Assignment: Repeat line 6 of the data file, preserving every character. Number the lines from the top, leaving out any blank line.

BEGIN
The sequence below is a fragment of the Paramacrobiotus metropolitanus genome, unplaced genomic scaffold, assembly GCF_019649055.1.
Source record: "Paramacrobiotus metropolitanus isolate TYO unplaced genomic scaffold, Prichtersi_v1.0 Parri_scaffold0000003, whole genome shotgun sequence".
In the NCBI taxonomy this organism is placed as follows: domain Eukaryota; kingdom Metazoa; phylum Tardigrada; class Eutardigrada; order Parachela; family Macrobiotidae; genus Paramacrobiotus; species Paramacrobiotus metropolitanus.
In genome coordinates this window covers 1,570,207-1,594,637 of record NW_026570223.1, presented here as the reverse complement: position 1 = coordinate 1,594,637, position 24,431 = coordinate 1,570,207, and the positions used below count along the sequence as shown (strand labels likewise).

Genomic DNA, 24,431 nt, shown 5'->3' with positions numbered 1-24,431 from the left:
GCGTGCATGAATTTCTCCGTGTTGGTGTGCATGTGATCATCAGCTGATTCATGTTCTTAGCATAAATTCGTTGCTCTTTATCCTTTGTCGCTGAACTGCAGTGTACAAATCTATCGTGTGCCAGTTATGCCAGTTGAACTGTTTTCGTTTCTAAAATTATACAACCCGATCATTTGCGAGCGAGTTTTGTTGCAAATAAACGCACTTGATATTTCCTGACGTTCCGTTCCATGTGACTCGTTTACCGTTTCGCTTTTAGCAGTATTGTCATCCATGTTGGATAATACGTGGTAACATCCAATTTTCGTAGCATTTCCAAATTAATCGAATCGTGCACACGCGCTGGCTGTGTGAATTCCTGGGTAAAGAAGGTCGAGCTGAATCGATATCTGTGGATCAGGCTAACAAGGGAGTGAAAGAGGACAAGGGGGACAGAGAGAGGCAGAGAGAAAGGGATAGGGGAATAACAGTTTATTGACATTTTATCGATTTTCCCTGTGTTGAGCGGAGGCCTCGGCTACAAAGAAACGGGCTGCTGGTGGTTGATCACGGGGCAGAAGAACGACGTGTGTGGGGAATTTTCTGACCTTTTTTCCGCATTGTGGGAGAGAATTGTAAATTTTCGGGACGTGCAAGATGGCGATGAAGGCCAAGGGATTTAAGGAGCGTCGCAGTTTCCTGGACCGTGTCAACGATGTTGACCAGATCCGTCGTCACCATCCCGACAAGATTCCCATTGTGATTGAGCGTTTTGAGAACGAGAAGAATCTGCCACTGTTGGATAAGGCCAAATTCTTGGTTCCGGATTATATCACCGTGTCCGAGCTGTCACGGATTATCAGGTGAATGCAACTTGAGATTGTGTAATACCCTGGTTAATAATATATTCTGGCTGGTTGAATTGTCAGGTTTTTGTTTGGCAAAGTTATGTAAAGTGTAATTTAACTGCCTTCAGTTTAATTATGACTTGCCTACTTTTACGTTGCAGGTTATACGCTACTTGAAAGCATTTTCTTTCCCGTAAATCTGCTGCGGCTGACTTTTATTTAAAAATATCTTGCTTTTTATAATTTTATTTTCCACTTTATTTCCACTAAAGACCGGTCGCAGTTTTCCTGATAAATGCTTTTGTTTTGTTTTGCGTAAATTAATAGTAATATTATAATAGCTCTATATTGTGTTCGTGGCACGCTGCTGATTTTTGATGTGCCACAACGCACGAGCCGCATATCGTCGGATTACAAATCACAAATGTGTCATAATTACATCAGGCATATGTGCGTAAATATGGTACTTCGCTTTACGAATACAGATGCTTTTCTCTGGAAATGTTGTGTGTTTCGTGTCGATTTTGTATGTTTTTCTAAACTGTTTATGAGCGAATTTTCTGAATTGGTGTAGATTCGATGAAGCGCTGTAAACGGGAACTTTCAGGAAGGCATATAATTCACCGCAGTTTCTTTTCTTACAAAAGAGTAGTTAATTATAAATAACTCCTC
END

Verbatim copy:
GCGTGCATGAATTTCTCCGTGTTGGTGTGCATGTGATCATCAGCTGATTCATGTTCTTAGCATAAATTCGTTGCTCTTTATCCTTTGTCGCTGAACTGCAGTGTACAAATCTATCGTGTGCCAGTTATGCCAGTTGAACTGTTTTCGTTTCTAAAATTATACAACCCGATCATTTGCGAGCGAGTTTTGTTGCAAATAAACGCACTTGATATTTCCTGACGTTCCGTTCCATGTGACTCGTTTACCGTTTCGCTTTTAGCAGTATTGTCATCCATGTTGGATAATACGTGGTAACATCCAATTTTCGTAGCATTTCCAAATTAATCGAATCGTGCACACGCGCTGGCTGTGTGAATTCCTGGGTAAAGAAGGTCGAGCTGAATCGATATCTGTGGATCAGGCTAACAAGGGAGTGAAAGAGGACAAGGGGGACAGAGAGAGGCAGAGAGAAAGGGATAGGGGAATAACAGTTTATTGACATTTTATCGATTTTCCCTGTGTTGAGCGGAGGCCTCGGCTACAAAGAAACGGGCTGCTGGTGGTTGATCACGGGGCAGAAGAACGACGTGTGTGGGGAATTTTCTGACCTTTTTTCCGCATTGTGGGAGAGAATTGTAAATTTTCGGGACGTGCAAGATGGCGATGAAGGCCAAGGGATTTAAGGAGCGTCGCAGTTTCCTGGACCGTGTCAACGATGTTGACCAGATCCGTCGTCACCATCCCGACAAGATTCCCATTGTGATTGAGCGTTTTGAGAACGAGAAGAATCTGCCACTGTTGGATAAGGCCAAATTCTTGGTTCCGGATTATATCACCGTGTCCGAGCTGTCACGGATTATCAGGTGAATGCAACTTGAGATTGTGTAATACCCTGGTTAATAATATATTCTGGCTGGTTGAATTGTCAGGTTTTTGTTTGGCAAAGTTATGTAAAGTGTAATTTAACTGCCTTCAGTTTAATTATGACTTGCCTACTTTTACGTTGCAGGTTATACGCTACTTGAAAGCATTTTCTTTCCCGTAAATCTGCTGCGGCTGACTTTTATTTAAAAATATCTTGCTTTTTATAATTTTATTTTCCACTTTATTTCCACTAAAGACCGGTCGCAGTTTTCCTGATAAATGCTTTTGTTTTGTTTTGCGTAAATTAATAGTAATATTATAATAGCTCTATATTGTGTTCGTGGCACGCTGCTGATTTTTGATGTGCCACAACGCACGAGCCGCATATCGTCGGATTACAAATCACAAATGTGTCATAATTACATCAGGCATATGTGCGTAAATATGGTACTTCGCTTTACGAATACAGATGCTTTTCTCTGGAAATGTTGTGTGTTTCGTGTCGATTTTGTATGTTTTTCTAAACTGTTTATGAGCGAATTTTCTGAATTGGTGTAGATTCGATGAAGCGCTGTAAACGGGAACTTTCAGGAAGGCATATAATTCACCGCAGTTTCTTTTCTTACAAAAGAGTAGTTAATTATAAATAACTCCTC